"Around this time last year I shared a neat Google Spreadsheets script called Flippity. Flippity was originally designed to help you create flashcards through Google Spreadsheets. This morning Steve Fortna informed me that you can now use Flippity to create Jeopardy-style gameboards through Google Spreadsheets. In the video embedded I demonstrate how to use Flippity to create a Jeopardy-style gameboard."
T/H to R. Byrne
"Groupboard is a free online whiteboard and chat app that can be easily embedded into your website. It works on any web browser including iPhone, iPad and Android with no downloads or plugins required."
Has drawing tools. Would be great for tutoring or videoconferencing. Write, draw, type, upload documents.
This might be a very useful tool, especially as you could get students to fill in their own vocabulary or content to be studied. The application creates flashcards that look like index cards (red line at the top, lined content section. Paste your published Google spreadsheet link into the box at the website and it will generate a link to a set of online cards to share. Free.
Now -- Flippity will turn Google Spreadsheets into a Jeopardy-like game. Have students make the game themselves.
"Discover free templates for Google Slides presentations"
Download templates for presentations on Google Slides. GS is becoming more sophisticated. No guarantees on how long this will remain available, but it's free. Templates are categorized by type: "Formal, creative, simple," etc.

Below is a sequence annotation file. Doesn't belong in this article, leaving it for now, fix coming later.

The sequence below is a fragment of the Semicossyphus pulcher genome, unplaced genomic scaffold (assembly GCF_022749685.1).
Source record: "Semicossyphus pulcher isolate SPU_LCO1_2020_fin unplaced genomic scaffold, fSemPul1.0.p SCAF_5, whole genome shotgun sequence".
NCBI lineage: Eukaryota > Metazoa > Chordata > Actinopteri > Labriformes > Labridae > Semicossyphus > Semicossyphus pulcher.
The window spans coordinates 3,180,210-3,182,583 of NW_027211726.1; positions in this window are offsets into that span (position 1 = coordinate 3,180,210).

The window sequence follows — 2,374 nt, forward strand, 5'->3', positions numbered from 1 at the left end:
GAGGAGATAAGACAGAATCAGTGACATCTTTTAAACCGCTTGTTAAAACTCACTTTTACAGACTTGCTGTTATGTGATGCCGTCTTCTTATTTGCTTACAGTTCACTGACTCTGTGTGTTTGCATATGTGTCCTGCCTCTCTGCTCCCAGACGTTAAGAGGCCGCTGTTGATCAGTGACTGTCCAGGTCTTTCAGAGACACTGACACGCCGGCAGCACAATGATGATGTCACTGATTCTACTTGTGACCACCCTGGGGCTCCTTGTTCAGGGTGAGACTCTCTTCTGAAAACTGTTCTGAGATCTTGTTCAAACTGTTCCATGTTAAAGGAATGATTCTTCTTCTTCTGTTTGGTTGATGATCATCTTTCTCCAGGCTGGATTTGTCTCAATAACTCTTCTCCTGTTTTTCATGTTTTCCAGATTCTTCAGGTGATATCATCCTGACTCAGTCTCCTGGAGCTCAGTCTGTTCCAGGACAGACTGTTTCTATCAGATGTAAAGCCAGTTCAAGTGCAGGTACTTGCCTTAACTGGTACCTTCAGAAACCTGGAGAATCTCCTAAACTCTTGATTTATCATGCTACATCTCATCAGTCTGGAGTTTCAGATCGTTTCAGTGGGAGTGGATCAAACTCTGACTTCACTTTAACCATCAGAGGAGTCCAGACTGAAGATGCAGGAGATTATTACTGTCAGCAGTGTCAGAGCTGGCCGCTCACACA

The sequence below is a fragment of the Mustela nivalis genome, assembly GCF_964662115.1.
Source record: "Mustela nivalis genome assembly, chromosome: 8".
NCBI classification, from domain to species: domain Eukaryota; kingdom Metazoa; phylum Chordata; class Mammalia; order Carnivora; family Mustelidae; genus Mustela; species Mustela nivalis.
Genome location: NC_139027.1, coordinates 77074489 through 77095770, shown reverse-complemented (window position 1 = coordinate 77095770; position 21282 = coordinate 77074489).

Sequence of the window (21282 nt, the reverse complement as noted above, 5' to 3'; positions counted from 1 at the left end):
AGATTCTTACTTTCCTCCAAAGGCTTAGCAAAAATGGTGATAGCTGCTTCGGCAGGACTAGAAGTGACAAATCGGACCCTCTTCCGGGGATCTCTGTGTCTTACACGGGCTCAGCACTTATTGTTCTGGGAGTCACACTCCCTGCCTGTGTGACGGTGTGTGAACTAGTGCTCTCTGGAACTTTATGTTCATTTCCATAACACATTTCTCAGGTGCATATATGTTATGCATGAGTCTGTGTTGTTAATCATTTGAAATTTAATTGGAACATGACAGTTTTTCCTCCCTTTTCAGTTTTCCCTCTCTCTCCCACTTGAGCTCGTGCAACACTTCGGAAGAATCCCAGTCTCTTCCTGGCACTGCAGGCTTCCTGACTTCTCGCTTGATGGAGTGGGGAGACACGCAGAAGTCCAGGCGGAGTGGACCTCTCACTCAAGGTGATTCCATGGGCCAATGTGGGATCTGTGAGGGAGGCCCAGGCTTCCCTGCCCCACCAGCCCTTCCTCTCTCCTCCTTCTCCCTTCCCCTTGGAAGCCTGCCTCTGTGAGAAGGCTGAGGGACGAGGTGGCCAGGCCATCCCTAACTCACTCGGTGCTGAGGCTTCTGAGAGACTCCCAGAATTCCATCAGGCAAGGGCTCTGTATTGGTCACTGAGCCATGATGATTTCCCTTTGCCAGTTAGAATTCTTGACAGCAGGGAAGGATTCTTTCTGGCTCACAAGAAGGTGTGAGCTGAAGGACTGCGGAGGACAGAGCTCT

"I have taken all the conventional desks out and replaced them with mostly tables and a number of different kinds of chairs; I’ve used garage sales and the generosity of friends to furnish my room this way. My classroom looks like a college apartment. But I also build in transitions every 15 minutes or so that require movement (to get into groups, turn something in, write on a paper-covered wall, etc). I have little to no fidgeting problems or issues with attention loss.”"
This is a whole section of a teacher blog devoted to pictures and descriptions of flexible seating environments.
"In 2007, my co-teacher and I noticed that students felt increasingly like the world was "happening to them," as if they had no ability to affect positive change. This, coupled with the question "When am I going to use this?" led to the inspiration which has become the Fifth-Grade Environmental Project.
"Our goal was to create an educational model in which students' passions are the driving force, empowering them as global citizens. While we have limited time to cover required curriculum, we are committed to finding ways of embedding curriculum in "real-life" applications within the project.
"While the project's topic changes each year, the roots (or required elements) are the same, and the work evolves based on student passions, allowing each individual to find and contribute his or her gift to the whole, and reaffirming our belief that together we are smarter."
Explains how service learning can inspire student passion, critical thinking, and learning to affect change. Describes partnerships with community nonprofits, and products that students can create to inspire others.
"Part of the strength of the TELL Project is its built-in ability for teachers to self-determine how well they currently meet the criteria defined in the Teacher Effectiveness for Language Learning Framework, relative to the growth they would like to make. To assist teachers in this aspect of reflective practice, TELL makes available self-assessment documents that allows an educator to pause and consider their current practice to identify possible areas of professional growth."